Quebec’s Jean-Michel Menard continued his role as giant killer on Saturday, defeating Manitoba’s Jeff Stoughton to get into the semifinal of the Canadian men’s curling championship.
Menard and third Martin Crete, second Eric Sylvain and lead Philppe Menard capitalized on Manitoba’s mistakes and were more in control than the 7-6 final score might suggest.
They moved on to play Alberta’s Kevin Koe in the semifinal later Saturday night to see who would play B.C. in the final Sunday.
Menard and his team may not have started well at the Tim Hortons Brier but they’re finishing on a tear.
“It’s true, like we’re 3-4 and pretty much on the bubble, but we managed to play a bunch of good games in the row and momentum seems to be on our side,” said the 38-year-old Government of Canada human resources manager.
They finished at 7-4, claiming the fourth and last playoff spot.
Saturday they looked as relaxed and confident as they have in all their recent games and continued to play aggressively.
Quebec and Manitoba traded deuces in the second and third ends but mistakes in five forced Stoughton to try a hit for a single and he rolled out for a steal.
“The fifth end was just a terrible combination of shots,” said Stoughton, who at 50 said his team would review their future at the end of the season.
“I mean we came deep on Mark’s draw, let ‘em make a double, then Jon bumped ours out, then we missed the hit and roll, then I missed the double, then I missed the hit and stick for one.”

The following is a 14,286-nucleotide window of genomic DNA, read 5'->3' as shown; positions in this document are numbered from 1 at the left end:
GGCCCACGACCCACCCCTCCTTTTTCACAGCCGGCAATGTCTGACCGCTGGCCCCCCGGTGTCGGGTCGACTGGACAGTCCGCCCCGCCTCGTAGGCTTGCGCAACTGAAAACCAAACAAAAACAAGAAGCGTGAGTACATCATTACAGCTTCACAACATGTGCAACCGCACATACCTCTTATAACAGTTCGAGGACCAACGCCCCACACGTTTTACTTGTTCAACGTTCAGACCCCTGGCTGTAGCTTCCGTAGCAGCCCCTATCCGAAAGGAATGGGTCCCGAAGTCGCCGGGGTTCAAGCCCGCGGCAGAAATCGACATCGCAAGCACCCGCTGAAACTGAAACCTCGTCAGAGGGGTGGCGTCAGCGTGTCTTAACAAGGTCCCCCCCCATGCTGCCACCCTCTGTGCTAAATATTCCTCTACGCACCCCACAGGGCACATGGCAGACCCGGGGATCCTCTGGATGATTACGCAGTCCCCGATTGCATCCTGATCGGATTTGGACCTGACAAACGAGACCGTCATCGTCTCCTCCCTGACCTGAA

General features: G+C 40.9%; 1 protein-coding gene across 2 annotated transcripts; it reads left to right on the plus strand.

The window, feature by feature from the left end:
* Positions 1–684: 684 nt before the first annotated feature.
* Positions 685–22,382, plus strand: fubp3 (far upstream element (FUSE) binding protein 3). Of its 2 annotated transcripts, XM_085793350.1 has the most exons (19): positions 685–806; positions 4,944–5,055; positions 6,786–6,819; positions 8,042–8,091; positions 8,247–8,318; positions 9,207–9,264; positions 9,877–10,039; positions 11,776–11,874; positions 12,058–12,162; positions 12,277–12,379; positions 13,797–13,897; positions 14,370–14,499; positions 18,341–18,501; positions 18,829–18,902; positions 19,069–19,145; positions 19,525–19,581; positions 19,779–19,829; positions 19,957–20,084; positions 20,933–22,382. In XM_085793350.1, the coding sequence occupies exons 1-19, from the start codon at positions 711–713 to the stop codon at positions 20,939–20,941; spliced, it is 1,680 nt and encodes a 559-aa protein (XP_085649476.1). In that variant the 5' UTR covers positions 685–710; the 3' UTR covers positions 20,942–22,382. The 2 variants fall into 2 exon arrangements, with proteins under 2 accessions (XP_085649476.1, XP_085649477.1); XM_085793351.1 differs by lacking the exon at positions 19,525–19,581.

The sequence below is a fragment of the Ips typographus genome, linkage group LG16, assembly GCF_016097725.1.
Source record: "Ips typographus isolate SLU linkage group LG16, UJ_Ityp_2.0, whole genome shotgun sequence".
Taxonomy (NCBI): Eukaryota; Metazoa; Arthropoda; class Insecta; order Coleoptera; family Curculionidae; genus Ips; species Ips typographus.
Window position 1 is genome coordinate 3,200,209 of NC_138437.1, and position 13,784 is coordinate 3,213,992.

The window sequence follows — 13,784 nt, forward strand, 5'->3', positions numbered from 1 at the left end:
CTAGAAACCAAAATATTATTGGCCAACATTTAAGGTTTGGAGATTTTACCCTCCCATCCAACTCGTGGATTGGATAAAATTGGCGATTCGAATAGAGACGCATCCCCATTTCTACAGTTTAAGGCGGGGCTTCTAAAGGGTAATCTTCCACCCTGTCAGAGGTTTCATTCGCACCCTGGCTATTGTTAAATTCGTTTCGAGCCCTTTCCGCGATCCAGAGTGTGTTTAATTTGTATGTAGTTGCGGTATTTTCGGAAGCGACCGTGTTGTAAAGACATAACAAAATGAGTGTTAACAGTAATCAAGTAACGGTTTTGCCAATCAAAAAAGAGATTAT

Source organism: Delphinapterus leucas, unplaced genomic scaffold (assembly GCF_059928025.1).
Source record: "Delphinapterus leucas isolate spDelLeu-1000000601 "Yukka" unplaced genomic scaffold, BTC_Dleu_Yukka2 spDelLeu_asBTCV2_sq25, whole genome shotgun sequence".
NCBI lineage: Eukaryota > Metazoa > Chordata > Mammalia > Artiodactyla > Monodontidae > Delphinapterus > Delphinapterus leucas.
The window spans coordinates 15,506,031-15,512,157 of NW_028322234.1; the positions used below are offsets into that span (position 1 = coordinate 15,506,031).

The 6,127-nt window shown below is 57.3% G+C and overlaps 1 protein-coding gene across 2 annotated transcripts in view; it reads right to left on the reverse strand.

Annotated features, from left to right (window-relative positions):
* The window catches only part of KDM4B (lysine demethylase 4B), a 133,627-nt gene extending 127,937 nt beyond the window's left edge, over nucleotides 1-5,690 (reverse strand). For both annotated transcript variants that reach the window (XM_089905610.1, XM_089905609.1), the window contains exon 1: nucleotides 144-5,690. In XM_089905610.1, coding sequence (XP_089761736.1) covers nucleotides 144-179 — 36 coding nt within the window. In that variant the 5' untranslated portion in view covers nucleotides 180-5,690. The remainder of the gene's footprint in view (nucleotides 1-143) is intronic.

It was the same in six when Stoughton was heavy on a draw to give up a steal of two.
“I think the sixth end was the turning point,” said Menard. “When I threw my last rock it went back eight but that piece of ice was really, really fast and I guess he got caught too, so he slid through and after that we were able to control most of the game and avoid major damage.”
Manitoba came back with two in seven to close within one but Menard’s deuce in eight gave the 2006 Brier winner the margin he needed.
Quebec has only won the Canadian title twice. Stoughton alone has won it three times and Manitoba leads the country with 27 titles.
He gave Menard full credit for the way he has taken on the top three at this Brier and beaten them all in the round robin.
“They’re just a good team but I think they get up more for some of the bigger teams than they do for the lesser teams,” he said.
“They played really well against Koe yesterday morning, they were great again tonight so whatever it is, it’s working.”
Menard’s win in the final round-robin game against Alberta left the top finishers tied at 9-2 and bumped Manitoba into the 3-4 game because of a tie-breaking formula based on draws to the button.